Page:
Wednesday, April 16, 2014
Maine's Democratic Rep. Chellie Pingree isn't the only member of Congress who has flown aboard the jet owned by her fiance, hedge fund manager S. Donald Sussman.
Massachusetts Democrat Rep. Barney Frank: "I checked with House ethics and they gave it the OK. It was purely personal."
Rep. Barney Frank, D-Mass., accepted a ride from Portland to the U.S. Virgin Islands shortly before Christmas last year. He described the gift as "First Class Round Trip Travel by Private Aircraft" with a value of $1,500 in a required House financial disclosure, filed in May and amended in July to show the destination and city of departure.
As the source of the gift, Frank listed Pingree and Sussman.
The Boston Herald published a story Wednesday about Frank, chairman of the House Financial Services Committee, accepting the flight. Frank said his partner lives in Maine and they have become "personal friends" with Pingree and Sussman.
"She and I have become friendly and they invited us to the Virgin Islands," Frank told the Herald. "I checked with House ethics and they gave it the OK. It was purely personal."
A review of the flight logs from Sussman's jet shows a departure from Portland to Charlotte Amalie, the capital of the Virgin Islands, on Dec. 19, 2009, with a return four days later.
The New York Times picked up the story and posted something similar on its website. Talk radio hosts gave it significant air time.
A spokesman for the Republican National Committee spoke of "a troubling conflict of interest" in Frank's acceptance of such largesse from someone in the industry that he is responsible for regulating.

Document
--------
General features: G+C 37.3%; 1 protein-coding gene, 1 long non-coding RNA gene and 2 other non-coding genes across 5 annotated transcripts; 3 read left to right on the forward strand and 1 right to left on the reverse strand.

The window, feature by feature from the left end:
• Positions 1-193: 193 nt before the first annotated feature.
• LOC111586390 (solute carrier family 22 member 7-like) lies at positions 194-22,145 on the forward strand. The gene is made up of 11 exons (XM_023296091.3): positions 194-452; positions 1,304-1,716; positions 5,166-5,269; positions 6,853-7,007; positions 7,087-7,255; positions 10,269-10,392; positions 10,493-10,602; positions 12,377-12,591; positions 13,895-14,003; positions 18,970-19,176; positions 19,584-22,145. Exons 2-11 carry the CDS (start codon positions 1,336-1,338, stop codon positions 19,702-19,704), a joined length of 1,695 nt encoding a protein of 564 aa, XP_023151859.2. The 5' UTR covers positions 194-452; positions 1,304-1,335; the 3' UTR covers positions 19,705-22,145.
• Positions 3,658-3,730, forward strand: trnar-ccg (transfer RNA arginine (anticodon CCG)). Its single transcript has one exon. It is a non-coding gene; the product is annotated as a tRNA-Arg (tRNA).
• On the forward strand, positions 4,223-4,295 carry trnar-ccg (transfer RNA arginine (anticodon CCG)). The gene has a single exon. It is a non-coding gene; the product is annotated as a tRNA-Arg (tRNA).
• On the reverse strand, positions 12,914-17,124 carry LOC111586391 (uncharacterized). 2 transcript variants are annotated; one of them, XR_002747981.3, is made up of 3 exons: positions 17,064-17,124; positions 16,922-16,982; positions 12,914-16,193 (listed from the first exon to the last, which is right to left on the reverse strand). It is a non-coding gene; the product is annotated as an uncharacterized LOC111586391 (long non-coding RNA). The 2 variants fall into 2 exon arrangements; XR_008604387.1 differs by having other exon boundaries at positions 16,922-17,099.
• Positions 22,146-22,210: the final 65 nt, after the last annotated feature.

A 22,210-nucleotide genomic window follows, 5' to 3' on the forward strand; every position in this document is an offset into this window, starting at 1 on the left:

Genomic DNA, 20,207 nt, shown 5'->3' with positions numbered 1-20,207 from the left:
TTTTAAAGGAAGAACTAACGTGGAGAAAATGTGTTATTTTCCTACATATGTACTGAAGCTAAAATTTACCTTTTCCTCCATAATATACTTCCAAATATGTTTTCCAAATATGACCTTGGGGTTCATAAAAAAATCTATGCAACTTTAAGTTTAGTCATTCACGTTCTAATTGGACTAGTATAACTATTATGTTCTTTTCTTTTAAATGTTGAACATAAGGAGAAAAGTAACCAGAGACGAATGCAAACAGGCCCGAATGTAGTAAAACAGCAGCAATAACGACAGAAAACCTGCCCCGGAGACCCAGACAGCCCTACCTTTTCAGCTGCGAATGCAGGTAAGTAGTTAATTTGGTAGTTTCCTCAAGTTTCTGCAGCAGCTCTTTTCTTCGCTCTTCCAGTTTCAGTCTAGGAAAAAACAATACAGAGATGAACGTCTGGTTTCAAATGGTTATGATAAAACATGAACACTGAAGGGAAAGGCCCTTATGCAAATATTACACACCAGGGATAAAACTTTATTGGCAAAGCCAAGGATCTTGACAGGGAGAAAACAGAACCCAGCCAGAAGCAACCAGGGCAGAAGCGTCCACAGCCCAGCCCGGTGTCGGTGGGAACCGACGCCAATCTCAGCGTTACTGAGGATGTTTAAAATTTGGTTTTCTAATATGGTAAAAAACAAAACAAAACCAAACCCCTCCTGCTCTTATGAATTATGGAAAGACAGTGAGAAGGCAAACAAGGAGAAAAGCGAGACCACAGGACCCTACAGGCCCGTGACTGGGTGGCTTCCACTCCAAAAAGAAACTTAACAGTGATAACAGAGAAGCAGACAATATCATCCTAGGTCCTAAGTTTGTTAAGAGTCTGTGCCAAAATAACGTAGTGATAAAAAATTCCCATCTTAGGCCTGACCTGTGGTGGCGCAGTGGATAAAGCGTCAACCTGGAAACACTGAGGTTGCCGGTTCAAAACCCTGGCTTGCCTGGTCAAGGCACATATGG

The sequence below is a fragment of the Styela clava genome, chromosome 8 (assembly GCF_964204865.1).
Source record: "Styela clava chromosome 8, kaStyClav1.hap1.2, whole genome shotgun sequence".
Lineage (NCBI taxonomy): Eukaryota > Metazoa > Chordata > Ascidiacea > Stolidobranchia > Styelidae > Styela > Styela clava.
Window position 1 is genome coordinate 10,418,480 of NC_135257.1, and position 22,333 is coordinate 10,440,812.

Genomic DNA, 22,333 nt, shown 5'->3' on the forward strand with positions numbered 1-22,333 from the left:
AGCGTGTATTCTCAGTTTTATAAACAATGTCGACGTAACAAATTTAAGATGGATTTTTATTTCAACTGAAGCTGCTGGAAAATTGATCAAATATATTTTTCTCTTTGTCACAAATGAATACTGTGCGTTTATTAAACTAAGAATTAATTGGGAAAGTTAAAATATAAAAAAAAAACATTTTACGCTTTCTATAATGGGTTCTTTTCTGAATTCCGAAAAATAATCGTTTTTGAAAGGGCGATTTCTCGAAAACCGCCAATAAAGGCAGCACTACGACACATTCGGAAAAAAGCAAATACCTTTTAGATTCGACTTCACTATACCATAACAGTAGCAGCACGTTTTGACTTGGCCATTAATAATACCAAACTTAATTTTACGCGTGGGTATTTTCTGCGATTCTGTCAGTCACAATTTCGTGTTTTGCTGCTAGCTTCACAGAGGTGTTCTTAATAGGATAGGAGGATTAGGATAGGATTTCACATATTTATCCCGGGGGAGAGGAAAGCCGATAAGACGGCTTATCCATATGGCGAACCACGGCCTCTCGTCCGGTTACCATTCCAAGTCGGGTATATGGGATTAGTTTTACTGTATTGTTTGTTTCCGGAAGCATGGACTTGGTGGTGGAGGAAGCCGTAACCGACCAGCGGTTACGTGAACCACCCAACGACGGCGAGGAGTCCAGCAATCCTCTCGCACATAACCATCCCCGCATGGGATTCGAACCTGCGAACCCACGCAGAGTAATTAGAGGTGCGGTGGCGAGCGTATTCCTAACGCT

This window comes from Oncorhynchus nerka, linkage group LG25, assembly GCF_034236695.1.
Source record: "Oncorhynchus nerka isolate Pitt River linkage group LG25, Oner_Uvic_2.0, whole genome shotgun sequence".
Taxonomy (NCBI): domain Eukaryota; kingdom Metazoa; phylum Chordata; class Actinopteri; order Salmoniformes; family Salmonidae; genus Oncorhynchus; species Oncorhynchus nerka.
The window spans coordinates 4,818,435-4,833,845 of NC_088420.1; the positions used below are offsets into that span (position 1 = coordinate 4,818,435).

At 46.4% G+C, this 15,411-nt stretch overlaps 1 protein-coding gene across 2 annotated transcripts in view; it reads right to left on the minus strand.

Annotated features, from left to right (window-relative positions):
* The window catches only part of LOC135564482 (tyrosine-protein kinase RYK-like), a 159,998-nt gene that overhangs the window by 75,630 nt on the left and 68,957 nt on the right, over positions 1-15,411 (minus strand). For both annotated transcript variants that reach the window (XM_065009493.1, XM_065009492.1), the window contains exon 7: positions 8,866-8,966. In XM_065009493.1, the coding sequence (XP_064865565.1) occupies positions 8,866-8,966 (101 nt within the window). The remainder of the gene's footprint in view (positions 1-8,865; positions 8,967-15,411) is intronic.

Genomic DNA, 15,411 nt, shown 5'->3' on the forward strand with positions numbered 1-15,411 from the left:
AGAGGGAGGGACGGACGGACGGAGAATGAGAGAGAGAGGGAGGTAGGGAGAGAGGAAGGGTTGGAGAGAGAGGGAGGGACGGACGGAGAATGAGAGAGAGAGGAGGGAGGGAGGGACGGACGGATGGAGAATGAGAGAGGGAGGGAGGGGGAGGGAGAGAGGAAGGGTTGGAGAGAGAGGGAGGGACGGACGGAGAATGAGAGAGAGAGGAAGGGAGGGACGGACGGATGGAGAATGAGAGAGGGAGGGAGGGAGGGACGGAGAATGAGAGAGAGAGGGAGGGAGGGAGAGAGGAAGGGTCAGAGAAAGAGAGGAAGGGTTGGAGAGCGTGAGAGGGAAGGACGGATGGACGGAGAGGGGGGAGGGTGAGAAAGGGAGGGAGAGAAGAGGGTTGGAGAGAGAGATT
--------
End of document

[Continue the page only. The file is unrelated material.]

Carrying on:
"I've never talked with (Sussman) about any favorable treatment," Frank told the Herald. "I voted to raise his taxes. That's one of the most backwards things I've ever heard. I've taken the anti-hedge position."
The Herald story also says Paloma Securities, a subsidiary of the hedge fund run by Sussman, received $200 million in 2009 as part of the federal bailout of insurance giant American International Group Inc. The Maine Republican Party says the same thing in a TV ad attacking Pingree's use of Sussman's jet.
Pingree's campaign said neither Sussman nor any Paloma entity received money from the Troubled Asset Relief Program. The discrepancy centers around short-term loans of cash to AIG in which hedge funds including Paloma received third-party bonds as collateral, the campaign said.
Although a press release from AIG in March listed Paloma Securities as receiving "public aid" of $200 million, it is never mentioned in reports issued by the Special Inspector General for the Troubled Asset Relief Program.
Either way, Sussman's jet is back in the news, reminding voters of Pingree's strongly worded statement as head of Common Cause against members of Congress accepting rides aboard corporate jets. She cleared her travel with the House ethics committee, and her words in 2006 pertained to the Jack Abramoff lobbying scandal.
"I certainly don't go out and talk about (Pingree's travel travails)," said Dean Scontras, Pingree's Republican challenger in Maine's 1st District congressional race. "But everywhere I go, people are making the comment about her issues with the comments she made in 2006 and what seems to be happening now."
The latest independent Maine Poll, released Wednesday, showed Scontras closing a deficit that had been more than 20 percentage points to 15.
Staff Writer Glenn Jordan can be contacted at 791-6425 or at: email@example.com